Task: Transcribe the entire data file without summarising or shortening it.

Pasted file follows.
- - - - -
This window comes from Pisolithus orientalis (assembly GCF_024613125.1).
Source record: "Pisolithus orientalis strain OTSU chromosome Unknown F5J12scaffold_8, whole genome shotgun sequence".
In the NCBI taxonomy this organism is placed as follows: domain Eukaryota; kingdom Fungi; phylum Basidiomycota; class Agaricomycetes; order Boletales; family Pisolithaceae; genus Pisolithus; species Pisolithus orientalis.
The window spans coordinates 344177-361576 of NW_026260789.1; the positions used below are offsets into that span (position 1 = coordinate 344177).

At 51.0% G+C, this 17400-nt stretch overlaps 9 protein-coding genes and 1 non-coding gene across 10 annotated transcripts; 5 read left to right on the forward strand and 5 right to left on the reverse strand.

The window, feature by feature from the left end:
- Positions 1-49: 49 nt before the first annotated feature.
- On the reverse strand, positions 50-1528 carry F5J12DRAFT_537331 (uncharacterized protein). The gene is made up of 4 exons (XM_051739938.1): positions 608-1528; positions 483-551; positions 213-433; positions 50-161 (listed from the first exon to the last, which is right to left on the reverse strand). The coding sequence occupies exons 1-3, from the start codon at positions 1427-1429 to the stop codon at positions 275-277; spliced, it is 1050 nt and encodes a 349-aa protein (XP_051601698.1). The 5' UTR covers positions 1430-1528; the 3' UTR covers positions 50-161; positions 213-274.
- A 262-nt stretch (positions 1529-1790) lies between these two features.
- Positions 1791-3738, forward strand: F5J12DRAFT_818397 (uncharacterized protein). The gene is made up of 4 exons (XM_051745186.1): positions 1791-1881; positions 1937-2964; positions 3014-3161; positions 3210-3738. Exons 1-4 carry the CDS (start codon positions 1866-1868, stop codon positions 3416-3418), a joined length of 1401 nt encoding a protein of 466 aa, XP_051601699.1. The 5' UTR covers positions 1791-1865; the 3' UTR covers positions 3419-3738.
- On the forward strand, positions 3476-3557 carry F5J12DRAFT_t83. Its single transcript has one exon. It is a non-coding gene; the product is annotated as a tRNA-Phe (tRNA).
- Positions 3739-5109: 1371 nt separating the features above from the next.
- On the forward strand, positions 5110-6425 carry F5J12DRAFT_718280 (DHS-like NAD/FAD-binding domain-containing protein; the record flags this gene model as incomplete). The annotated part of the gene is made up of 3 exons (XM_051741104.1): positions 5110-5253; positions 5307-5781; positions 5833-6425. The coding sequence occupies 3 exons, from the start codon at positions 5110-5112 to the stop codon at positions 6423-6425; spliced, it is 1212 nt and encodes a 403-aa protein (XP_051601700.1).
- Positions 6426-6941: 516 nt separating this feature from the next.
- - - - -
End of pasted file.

This window comes from Pisolithus orientalis (assembly GCF_024613125.1).
Source record: "Pisolithus orientalis strain OTSU chromosome Unknown F5J12scaffold_8, whole genome shotgun sequence".
In the NCBI taxonomy this organism is placed as follows: domain Eukaryota; kingdom Fungi; phylum Basidiomycota; class Agaricomycetes; order Boletales; family Pisolithaceae; genus Pisolithus; species Pisolithus orientalis.
The window spans coordinates 344177-361576 of NW_026260789.1; the positions used below are offsets into that span (position 1 = coordinate 344177).

At 51.0% G+C, this 17400-nt stretch overlaps 9 protein-coding genes and 1 non-coding gene across 10 annotated transcripts; 5 read left to right on the forward strand and 5 right to left on the reverse strand.

The window, feature by feature from the left end:
- Positions 1-49: 49 nt before the first annotated feature.
- On the reverse strand, positions 50-1528 carry F5J12DRAFT_537331 (uncharacterized protein). The gene is made up of 4 exons (XM_051739938.1): positions 608-1528; positions 483-551; positions 213-433; positions 50-161 (listed from the first exon to the last, which is right to left on the reverse strand). The coding sequence occupies exons 1-3, from the start codon at positions 1427-1429 to the stop codon at positions 275-277; spliced, it is 1050 nt and encodes a 349-aa protein (XP_051601698.1). The 5' UTR covers positions 1430-1528; the 3' UTR covers positions 50-161; positions 213-274.
- A 262-nt stretch (positions 1529-1790) lies between these two features.
- Positions 1791-3738, forward strand: F5J12DRAFT_818397 (uncharacterized protein). The gene is made up of 4 exons (XM_051745186.1): positions 1791-1881; positions 1937-2964; positions 3014-3161; positions 3210-3738. Exons 1-4 carry the CDS (start codon positions 1866-1868, stop codon positions 3416-3418), a joined length of 1401 nt encoding a protein of 466 aa, XP_051601699.1. The 5' UTR covers positions 1791-1865; the 3' UTR covers positions 3419-3738.
- On the forward strand, positions 3476-3557 carry F5J12DRAFT_t83. Its single transcript has one exon. It is a non-coding gene; the product is annotated as a tRNA-Phe (tRNA).
- Positions 3739-5109: 1371 nt separating the features above from the next.
- On the forward strand, positions 5110-6425 carry F5J12DRAFT_718280 (DHS-like NAD/FAD-binding domain-containing protein; the record flags this gene model as incomplete). The annotated part of the gene is made up of 3 exons (XM_051741104.1): positions 5110-5253; positions 5307-5781; positions 5833-6425. The coding sequence occupies 3 exons, from the start codon at positions 5110-5112 to the stop codon at positions 6423-6425; spliced, it is 1212 nt and encodes a 403-aa protein (XP_051601700.1).
- Positions 6426-6941: 516 nt separating this feature from the next.